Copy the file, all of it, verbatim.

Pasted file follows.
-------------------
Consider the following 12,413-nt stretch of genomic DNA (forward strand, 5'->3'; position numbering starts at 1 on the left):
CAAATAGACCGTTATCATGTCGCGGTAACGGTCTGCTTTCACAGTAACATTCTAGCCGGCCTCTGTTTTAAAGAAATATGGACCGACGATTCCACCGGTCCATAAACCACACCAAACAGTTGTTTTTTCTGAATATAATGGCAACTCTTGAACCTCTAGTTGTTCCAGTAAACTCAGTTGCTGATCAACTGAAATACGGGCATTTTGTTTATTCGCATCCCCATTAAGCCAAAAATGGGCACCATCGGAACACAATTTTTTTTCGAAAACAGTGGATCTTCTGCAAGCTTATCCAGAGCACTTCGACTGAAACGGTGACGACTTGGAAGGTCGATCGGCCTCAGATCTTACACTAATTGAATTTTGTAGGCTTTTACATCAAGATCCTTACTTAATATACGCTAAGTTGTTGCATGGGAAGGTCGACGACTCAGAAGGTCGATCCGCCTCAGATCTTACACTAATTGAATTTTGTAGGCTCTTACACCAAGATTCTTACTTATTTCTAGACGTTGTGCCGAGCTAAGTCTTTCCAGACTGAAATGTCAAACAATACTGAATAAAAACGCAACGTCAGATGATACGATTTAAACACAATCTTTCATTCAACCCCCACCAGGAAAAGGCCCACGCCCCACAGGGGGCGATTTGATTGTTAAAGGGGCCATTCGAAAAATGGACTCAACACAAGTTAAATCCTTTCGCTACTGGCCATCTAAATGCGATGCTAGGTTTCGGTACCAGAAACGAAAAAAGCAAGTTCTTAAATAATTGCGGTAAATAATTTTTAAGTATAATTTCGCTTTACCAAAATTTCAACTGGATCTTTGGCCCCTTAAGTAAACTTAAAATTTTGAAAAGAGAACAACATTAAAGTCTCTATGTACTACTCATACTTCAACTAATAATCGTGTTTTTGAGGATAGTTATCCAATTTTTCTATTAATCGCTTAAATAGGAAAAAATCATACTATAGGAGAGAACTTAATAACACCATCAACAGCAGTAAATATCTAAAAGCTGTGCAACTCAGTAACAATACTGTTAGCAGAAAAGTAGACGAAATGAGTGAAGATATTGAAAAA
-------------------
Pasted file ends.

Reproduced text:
Consider the following 12,413-nt stretch of genomic DNA (forward strand, 5'->3'; position numbering starts at 1 on the left):
CAAATAGACCGTTATCATGTCGCGGTAACGGTCTGCTTTCACAGTAACATTCTAGCCGGCCTCTGTTTTAAAGAAATATGGACCGACGATTCCACCGGTCCATAAACCACACCAAACAGTTGTTTTTTCTGAATATAATGGCAACTCTTGAACCTCTAGTTGTTCCAGTAAACTCAGTTGCTGATCAACTGAAATACGGGCATTTTGTTTATTCGCATCCCCATTAAGCCAAAAATGGGCACCATCGGAACACAATTTTTTTTCGAAAACAGTGGATCTTCTGCAAGCTTATCCAGAGCACTTCGACTGAAACGGTGACGACTTGGAAGGTCGATCGGCCTCAGATCTTACACTAATTGAATTTTGTAGGCTTTTACATCAAGATCCTTACTTAATATACGCTAAGTTGTTGCATGGGAAGGTCGACGACTCAGAAGGTCGATCCGCCTCAGATCTTACACTAATTGAATTTTGTAGGCTCTTACACCAAGATTCTTACTTATTTCTAGACGTTGTGCCGAGCTAAGTCTTTCCAGACTGAAATGTCAAACAATACTGAATAAAAACGCAACGTCAGATGATACGATTTAAACACAATCTTTCATTCAACCCCCACCAGGAAAAGGCCCACGCCCCACAGGGGGCGATTTGATTGTTAAAGGGGCCATTCGAAAAATGGACTCAACACAAGTTAAATCCTTTCGCTACTGGCCATCTAAATGCGATGCTAGGTTTCGGTACCAGAAACGAAAAAAGCAAGTTCTTAAATAATTGCGGTAAATAATTTTTAAGTATAATTTCGCTTTACCAAAATTTCAACTGGATCTTTGGCCCCTTAAGTAAACTTAAAATTTTGAAAAGAGAACAACATTAAAGTCTCTATGTACTACTCATACTTCAACTAATAATCGTGTTTTTGAGGATAGTTATCCAATTTTTCTATTAATCGCTTAAATAGGAAAAAATCATACTATAGGAGAGAACTTAATAACACCATCAACAGCAGTAAATATCTAAAAGCTGTGCAACTCAGTAACAATACTGTTAGCAGAAAAGTAGACGAAATGAGTGAAGATATTGAAAAA